(Also posted on the MAP archive )Note also, "US CO: My election picks"From Gary Lindstrom, Our State Representative.Note: Only the relevant issue is archived.Viewed at:
My election picks
Amendment 44: Marijuana: Vote yes. I was a police officer for many years and this will do no harm.
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Comment #40 posted by global_warming on October 09, 2006 at 15:41:27 PT
There Is Only "One" True Power
Hold it close to your breast.
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Comment #39 posted by unkat27 on October 09, 2006 at 15:35:07 PT
Power corrupts...
Give a stupid man with big muscles the job of enforcing law and order, and after everyone in the world becomes lawful, and he has nothing to do, he'll go out and start trouble, just so he won't feel like he's worthless. What he needs is the brains to see beyond his stupidity, but it's more fun playing than reading books.
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Comment #38 posted by global_warming on October 09, 2006 at 15:20:28 PT
Did you ever Imagine
That all this discussion about changing the laws about cannabis would come to this? The Narcotics Union of Police and the GRAMNET Police are putting up money and good time to defeat this effort from the "people", these officers of the law have pledged to serve and protect the civilian population who "pay" their paycheck.There is a clear conflict of interest, when the "people" gather to vote, to make a better world, should the vested interests of the servants whose sworn allegiance was only to serve and protect, manifest an agenda that opposes the "will" of the "people", I say NO, and I say Say "YES" to Amendment 44, in Colorado.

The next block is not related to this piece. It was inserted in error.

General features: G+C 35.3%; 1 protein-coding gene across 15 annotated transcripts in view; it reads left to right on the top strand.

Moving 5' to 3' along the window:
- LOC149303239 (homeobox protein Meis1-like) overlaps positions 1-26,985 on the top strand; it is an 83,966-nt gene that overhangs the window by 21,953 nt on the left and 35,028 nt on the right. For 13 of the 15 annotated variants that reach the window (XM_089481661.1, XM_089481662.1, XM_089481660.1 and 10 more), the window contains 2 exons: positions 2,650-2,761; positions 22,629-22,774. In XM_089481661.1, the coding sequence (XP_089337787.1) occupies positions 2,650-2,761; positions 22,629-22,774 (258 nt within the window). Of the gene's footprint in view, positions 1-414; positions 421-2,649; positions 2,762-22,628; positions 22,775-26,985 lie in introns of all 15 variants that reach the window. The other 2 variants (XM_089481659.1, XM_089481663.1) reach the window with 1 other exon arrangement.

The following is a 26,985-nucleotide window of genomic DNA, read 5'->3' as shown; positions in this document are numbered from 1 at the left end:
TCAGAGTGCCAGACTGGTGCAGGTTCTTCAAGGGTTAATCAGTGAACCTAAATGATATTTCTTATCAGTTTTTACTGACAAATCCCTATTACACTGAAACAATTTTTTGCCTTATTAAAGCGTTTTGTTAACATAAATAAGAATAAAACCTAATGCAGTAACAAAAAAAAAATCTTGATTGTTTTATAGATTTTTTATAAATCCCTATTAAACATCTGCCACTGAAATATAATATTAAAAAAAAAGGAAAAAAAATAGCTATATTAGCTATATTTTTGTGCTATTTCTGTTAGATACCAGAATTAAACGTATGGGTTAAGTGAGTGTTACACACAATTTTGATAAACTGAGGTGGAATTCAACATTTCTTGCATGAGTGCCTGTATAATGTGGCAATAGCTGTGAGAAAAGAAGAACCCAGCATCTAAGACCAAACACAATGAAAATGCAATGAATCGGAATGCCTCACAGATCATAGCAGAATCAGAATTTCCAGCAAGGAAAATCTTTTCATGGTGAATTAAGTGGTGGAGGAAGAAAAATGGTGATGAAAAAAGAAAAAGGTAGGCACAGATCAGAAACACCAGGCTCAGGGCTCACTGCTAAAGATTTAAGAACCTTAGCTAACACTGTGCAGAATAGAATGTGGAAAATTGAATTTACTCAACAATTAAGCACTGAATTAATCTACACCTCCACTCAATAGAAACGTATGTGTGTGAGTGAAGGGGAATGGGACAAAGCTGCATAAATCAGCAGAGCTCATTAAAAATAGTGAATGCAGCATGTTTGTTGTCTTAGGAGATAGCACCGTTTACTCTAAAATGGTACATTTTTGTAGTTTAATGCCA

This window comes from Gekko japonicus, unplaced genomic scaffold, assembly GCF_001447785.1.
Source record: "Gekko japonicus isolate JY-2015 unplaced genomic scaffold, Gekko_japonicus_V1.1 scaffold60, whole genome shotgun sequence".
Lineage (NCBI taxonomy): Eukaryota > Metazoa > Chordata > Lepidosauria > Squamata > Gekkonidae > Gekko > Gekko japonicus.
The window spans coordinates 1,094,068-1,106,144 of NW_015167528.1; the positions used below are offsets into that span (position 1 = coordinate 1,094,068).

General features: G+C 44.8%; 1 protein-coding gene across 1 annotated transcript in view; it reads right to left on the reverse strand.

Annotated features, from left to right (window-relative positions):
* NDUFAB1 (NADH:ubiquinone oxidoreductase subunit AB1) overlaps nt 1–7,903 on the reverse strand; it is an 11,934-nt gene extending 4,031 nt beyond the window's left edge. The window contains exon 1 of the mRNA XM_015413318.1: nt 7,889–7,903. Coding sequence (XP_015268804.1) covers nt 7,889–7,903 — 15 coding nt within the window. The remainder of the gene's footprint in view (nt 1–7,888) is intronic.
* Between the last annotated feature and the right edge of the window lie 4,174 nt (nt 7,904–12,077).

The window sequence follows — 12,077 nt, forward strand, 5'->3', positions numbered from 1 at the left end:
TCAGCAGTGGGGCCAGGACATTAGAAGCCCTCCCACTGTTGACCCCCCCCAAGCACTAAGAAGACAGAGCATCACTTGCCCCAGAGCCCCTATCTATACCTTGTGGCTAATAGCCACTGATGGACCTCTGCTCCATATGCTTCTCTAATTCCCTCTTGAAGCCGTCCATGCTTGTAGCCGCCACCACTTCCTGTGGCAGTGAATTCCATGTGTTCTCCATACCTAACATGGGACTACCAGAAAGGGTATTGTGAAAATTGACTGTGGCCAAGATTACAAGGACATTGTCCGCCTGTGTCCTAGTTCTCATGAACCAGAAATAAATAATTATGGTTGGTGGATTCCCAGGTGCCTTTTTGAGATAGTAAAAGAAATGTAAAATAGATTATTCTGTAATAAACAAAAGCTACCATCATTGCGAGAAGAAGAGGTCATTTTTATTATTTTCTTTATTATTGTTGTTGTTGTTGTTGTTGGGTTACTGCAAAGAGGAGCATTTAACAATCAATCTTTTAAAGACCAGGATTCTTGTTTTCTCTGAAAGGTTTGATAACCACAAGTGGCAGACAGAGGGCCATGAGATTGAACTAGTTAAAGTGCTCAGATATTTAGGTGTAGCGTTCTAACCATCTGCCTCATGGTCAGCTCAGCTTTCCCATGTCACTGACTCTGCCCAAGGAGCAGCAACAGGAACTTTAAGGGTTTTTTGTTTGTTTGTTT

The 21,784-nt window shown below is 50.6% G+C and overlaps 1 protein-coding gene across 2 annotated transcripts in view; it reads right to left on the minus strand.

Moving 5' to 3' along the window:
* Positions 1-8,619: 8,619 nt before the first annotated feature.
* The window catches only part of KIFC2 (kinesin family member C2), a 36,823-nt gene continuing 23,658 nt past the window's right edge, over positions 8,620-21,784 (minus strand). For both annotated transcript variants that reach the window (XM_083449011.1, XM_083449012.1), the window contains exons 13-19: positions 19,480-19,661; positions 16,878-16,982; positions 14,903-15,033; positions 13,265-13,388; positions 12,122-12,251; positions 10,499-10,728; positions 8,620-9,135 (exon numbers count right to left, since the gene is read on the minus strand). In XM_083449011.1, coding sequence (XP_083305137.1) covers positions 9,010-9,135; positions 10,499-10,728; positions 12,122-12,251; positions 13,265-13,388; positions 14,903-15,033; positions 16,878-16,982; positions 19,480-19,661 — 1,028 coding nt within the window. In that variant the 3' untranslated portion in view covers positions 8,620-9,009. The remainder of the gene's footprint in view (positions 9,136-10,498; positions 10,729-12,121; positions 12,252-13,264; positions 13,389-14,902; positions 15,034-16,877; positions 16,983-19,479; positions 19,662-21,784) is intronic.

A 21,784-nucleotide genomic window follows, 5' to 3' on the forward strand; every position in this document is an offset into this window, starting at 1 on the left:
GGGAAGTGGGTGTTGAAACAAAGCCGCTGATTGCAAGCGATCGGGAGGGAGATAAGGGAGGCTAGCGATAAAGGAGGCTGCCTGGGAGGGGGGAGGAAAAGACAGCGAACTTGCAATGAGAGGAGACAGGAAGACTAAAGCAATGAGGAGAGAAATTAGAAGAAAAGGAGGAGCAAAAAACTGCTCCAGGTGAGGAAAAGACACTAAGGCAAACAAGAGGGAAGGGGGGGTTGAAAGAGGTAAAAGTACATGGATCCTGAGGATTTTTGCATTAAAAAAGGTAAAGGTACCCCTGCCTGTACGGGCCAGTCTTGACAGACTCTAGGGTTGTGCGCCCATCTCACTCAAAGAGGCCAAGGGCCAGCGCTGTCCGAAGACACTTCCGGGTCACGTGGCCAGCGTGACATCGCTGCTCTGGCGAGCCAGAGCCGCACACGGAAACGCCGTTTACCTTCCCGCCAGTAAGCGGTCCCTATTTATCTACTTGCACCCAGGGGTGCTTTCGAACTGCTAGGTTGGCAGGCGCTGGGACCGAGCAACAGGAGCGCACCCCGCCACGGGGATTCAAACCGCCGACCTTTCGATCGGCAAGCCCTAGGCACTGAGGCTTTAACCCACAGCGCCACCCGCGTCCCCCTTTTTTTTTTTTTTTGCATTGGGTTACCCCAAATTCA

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Comment #37 posted by global_warming on October 09, 2006 at 15:05:13 PT
from the Safer Blog
More Fun With GRAMNETWe were curious about this group so we did a little research of our own recently. We found out two little fun facts:1. Apparently GRAMNET doesn't net too many grams...According to Indepence Institute researchers, GRAMNET is one of just three of the 18 state drug task forces that made more arrests for marijuana than for any other drug, including methamphetamine. This is despite the fact that meth is becoming more and more of a problem in the area.Even more embarrassing, according to this Steamboat Pilot article, GRAMNET would be better off buying marijuana to keep it off the streets than it would enforcing marijuana laws.They had a budget of $450,000, and they managed to round up 3,000 grams of marijuana. It's obviously not fair to suggest they spent all $450,000 on marijuana. But seeing as they only brought in 2,000 grams of cocaine and 2,000 grams of methamphetamine, it appears about 43 percent of the drugs they interdicted were marijuana. (This conforms to national statistics that show that state and local agencies generally spend about 46 percent of their budgets on marijuana.Let's give them the benefit of the doubt and say they spent just 25-30 percent of their budget on marijuana interdiction. That means they spent about $40 per gram, whereas the street price for high-grade marijuana is about $20 per gram!2. GRAMNET is not so popular around GRAM...We found countless articles about cities and towns wanting to pull their funds out of GRAMNET. In fact, the Town of Oak Creek did it, and when the county of Grand did it, the task force had to change it's name from "Grand" to "Greater" Routt and Moffatt County Drug Enforcement Team. Otherwise, they'd have had to drop the "G" altogether, in which case they'd have likely been confused for a pornography Web site. After all, they do screw a lot of people...Posted 12:46 AM by SAFER Choice Comment (1) | Trackback